16. Cluster Feeding

Babies can develop constant cravings for their mother’s milk, and this can edge on to a stressful feeding schedule. Mothers can potentially suffer from nipple soreness, while feelings of stress tend to accumulate. The best way to manage cluster feeding is by entertaining yourself while nursing and keeping bottles of fluid nearby to hydrate yourself. This behaviour usually lasts for a short time, and it is better not to exhaust yourself during this phase.

17. Mother’s Stress

Taking care of a new-born is a daunting task with countless challenges. It is, therefore, inevitable for a mother to feel stressed out, but this stress usually affects your baby as well. To mitigate your negative emotions, you should schedule your time to offer self-healing through exercise, yoga and self-care routines. You should have time to devote entirely to yourself and your needs, making you feel refreshed and cutting out stress completely.

18. Lack of Quiet Places

It can be hard to find a quiet place with no distractions or loud stimuli while breastfeeding your baby in public areas. Nursing covers are best in such cases as it blocks noise to some extent. You can also attempt to nurse your baby while they are in their baby carriers.

19. Have Not Tried All the Techniques

If you stop breastfeeding earlier than recommended, it might be a good idea to nurse your baby again. If you are going to employ induced lactation, you can utilise breast pumps to release all of your milk supply while compressing your breasts to stimulate milk flow. As long as you find a suitable technique for feeding your baby while lactating, it is okay not to employ or try all breastfeeding methods.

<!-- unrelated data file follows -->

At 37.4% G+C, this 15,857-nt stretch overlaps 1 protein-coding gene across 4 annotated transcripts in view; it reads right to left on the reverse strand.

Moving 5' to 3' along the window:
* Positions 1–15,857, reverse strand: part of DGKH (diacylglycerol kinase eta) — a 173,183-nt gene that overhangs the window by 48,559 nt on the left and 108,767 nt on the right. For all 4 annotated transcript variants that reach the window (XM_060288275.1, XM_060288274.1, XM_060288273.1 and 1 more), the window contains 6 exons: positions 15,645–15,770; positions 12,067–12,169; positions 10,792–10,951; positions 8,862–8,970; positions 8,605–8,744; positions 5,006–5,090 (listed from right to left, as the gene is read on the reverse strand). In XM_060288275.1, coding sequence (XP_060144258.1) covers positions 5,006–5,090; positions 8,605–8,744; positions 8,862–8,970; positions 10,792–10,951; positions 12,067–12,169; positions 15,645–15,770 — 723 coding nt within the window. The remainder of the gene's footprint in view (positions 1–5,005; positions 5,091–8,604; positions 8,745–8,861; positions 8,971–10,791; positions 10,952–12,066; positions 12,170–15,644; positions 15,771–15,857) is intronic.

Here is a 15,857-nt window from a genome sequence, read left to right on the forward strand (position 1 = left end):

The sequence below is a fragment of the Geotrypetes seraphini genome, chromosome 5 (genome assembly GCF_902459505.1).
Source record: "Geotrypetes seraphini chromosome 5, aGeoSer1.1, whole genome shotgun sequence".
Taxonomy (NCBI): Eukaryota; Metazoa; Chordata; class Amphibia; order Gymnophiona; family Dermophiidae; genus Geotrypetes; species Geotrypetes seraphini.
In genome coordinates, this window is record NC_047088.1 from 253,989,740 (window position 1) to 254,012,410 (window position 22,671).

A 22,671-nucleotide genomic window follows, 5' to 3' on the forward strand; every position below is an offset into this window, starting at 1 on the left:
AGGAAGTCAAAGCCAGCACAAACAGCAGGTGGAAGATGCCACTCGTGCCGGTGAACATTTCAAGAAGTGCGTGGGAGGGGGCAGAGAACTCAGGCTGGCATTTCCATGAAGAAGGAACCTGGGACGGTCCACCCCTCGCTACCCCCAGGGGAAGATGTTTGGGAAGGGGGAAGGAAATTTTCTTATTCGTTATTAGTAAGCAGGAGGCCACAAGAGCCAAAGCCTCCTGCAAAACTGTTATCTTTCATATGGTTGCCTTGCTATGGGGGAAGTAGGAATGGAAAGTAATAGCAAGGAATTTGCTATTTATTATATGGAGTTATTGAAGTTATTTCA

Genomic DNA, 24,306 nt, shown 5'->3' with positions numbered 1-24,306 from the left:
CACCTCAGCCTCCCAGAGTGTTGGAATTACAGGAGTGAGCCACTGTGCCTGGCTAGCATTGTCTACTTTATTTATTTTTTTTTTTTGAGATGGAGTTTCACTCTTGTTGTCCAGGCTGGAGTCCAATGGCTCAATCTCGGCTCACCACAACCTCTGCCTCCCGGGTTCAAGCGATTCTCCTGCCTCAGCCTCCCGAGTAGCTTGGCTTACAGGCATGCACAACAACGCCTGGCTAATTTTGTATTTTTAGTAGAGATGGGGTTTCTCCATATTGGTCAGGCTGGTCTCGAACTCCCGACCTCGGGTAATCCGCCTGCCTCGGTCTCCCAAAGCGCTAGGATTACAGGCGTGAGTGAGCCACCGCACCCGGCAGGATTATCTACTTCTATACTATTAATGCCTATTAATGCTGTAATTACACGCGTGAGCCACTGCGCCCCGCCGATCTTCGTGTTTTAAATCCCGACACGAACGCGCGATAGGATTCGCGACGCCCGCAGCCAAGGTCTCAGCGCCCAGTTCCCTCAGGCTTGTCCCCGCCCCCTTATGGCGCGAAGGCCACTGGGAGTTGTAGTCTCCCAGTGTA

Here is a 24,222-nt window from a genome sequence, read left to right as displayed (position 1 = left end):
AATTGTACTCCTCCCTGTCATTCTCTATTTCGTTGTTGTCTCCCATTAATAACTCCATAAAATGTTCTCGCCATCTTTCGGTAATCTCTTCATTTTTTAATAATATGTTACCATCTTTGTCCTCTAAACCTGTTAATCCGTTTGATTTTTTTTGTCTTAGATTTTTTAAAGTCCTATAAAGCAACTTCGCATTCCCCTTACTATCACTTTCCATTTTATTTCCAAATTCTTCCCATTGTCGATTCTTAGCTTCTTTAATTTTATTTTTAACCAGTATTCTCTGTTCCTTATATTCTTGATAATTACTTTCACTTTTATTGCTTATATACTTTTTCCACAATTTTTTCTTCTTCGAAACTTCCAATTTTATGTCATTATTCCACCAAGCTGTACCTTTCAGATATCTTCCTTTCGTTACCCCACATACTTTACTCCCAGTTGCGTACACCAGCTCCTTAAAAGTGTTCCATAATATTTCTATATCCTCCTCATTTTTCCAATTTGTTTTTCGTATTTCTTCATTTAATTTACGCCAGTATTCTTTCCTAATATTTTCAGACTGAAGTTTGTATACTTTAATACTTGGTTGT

20. No Breastfeeding Pillow

While breastfeeding pillows help to a certain extent, it can make latching even more challenging to achieve for babies. Your baby simply needs to be turned towards your body, and this can be done by cradling them in your arms or having them lie on top of you in a lie-down nursing position.


Unless it requires surgical treatment, most breastfeeding ailments are redeemable through proper positioning and latching. However, you should remember that your state as a mother will reflect on your baby’s condition, making it equally as vital for you to take care of yourself while looking after your little one.